shovelware
n. Content from an existing medium (such as a newspaper or book) that has been dumped wholesale into another medium (such as a CD-ROM or the Web). Also: shovel-ware.

Example Citation:
David Pogue, who has written two books about computers and is a contributing editor of Macworld, the Macintosh publication, agrees. "CD-ROM is very, very hot," he said. "They are being gobbled up by millions, and that has been an incentive of software companies to put together something as quickly as possible — shovelware — just to get something on the market. Cookbooks still beat them."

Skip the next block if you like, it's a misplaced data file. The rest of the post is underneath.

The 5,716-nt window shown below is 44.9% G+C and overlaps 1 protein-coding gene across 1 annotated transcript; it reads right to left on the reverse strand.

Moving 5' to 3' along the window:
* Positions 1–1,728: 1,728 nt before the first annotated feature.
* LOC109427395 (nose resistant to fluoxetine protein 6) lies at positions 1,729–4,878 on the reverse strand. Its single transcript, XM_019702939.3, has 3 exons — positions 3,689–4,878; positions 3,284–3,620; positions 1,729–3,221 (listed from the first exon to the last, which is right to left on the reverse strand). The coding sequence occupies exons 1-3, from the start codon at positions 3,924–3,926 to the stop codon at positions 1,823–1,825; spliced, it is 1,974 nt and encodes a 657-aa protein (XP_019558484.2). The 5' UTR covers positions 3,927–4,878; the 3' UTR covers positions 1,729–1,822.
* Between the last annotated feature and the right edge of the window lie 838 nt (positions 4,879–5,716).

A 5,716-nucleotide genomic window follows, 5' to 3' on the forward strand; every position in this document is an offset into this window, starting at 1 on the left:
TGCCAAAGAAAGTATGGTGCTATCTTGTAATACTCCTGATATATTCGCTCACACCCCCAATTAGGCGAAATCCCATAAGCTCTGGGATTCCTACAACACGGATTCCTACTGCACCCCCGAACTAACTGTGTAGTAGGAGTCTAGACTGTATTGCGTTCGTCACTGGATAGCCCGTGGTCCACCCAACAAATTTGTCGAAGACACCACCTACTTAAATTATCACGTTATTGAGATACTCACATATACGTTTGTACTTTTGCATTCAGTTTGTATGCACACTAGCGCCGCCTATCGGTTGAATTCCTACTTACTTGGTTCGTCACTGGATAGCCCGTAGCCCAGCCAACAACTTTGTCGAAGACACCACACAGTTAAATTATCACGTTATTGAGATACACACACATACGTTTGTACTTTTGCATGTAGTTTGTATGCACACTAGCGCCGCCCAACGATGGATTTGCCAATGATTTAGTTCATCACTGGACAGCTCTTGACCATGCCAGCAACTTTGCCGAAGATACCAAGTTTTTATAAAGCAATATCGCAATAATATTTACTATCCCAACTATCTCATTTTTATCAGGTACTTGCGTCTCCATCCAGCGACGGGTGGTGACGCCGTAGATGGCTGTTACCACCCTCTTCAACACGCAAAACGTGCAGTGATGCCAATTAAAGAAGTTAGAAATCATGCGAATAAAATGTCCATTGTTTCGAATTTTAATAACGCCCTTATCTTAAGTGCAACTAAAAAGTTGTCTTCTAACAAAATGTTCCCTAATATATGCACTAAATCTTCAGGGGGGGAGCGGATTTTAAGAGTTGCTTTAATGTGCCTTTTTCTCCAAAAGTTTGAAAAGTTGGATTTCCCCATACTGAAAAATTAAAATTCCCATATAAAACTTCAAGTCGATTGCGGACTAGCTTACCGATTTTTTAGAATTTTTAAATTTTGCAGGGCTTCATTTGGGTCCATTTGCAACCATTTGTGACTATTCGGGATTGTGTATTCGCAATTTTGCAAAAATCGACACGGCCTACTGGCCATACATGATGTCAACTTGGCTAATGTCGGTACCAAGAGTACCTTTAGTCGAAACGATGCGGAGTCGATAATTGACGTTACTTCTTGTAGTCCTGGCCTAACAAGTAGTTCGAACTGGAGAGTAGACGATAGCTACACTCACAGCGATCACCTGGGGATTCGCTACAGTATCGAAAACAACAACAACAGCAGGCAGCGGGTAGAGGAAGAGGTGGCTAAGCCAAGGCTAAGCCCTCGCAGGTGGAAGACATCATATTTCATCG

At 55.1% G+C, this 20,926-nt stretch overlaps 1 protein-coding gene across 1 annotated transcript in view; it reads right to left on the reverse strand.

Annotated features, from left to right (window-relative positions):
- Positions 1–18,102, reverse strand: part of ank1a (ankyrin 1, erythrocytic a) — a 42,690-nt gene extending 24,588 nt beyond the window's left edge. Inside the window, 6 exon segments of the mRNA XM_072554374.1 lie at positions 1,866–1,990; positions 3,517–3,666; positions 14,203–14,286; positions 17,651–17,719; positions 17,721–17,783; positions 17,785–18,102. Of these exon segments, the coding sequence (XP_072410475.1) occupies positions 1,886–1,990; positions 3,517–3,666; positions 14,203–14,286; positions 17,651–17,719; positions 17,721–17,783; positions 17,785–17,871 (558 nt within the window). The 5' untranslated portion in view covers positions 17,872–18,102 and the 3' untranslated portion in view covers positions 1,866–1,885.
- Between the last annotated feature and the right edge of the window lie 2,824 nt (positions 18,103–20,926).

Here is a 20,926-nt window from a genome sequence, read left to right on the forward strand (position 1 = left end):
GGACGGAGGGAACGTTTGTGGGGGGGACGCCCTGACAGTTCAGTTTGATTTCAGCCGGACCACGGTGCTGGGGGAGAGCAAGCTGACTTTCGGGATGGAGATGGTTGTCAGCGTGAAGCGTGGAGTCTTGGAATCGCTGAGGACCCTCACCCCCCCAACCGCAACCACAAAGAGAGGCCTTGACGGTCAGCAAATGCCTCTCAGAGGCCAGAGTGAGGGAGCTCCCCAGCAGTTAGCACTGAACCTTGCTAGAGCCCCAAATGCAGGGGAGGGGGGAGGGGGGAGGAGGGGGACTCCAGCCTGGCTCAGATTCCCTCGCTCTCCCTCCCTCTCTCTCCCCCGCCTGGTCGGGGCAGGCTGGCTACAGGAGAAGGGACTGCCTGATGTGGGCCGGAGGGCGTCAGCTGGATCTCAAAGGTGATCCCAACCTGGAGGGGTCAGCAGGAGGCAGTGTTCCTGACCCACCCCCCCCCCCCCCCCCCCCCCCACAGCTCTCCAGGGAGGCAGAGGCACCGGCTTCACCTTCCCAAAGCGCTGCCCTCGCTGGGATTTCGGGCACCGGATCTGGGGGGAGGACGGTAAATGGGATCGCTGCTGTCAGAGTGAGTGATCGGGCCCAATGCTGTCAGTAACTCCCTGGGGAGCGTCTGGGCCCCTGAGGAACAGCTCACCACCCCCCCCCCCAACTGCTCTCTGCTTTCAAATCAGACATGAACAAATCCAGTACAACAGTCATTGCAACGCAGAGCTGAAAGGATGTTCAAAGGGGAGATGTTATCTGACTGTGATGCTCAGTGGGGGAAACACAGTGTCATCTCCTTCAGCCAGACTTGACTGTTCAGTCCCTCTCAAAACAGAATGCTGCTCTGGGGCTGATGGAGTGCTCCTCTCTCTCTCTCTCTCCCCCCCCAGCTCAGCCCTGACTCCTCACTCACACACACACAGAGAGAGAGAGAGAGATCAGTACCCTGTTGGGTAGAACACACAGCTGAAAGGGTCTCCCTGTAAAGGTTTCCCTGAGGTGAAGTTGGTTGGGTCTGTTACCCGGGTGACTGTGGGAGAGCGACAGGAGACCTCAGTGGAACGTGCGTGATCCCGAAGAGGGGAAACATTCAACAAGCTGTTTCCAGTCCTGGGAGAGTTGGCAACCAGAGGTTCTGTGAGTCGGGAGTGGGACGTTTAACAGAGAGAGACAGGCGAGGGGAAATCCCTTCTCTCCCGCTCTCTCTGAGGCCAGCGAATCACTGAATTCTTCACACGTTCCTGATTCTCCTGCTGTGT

—Marian Burros, "Kitchen Computer," The New York Times, February 2, 1994,

Earliest Citation:
Leaving the "shovelware" days of simply piling huge databases onto CD-ROM disks behind, Microsoft Office is expected to give a hint to the future vision of CD-ROM software.
—Philip F. H. Rose, "Supporting evidence," Computer Reseller News, October 23, 1989

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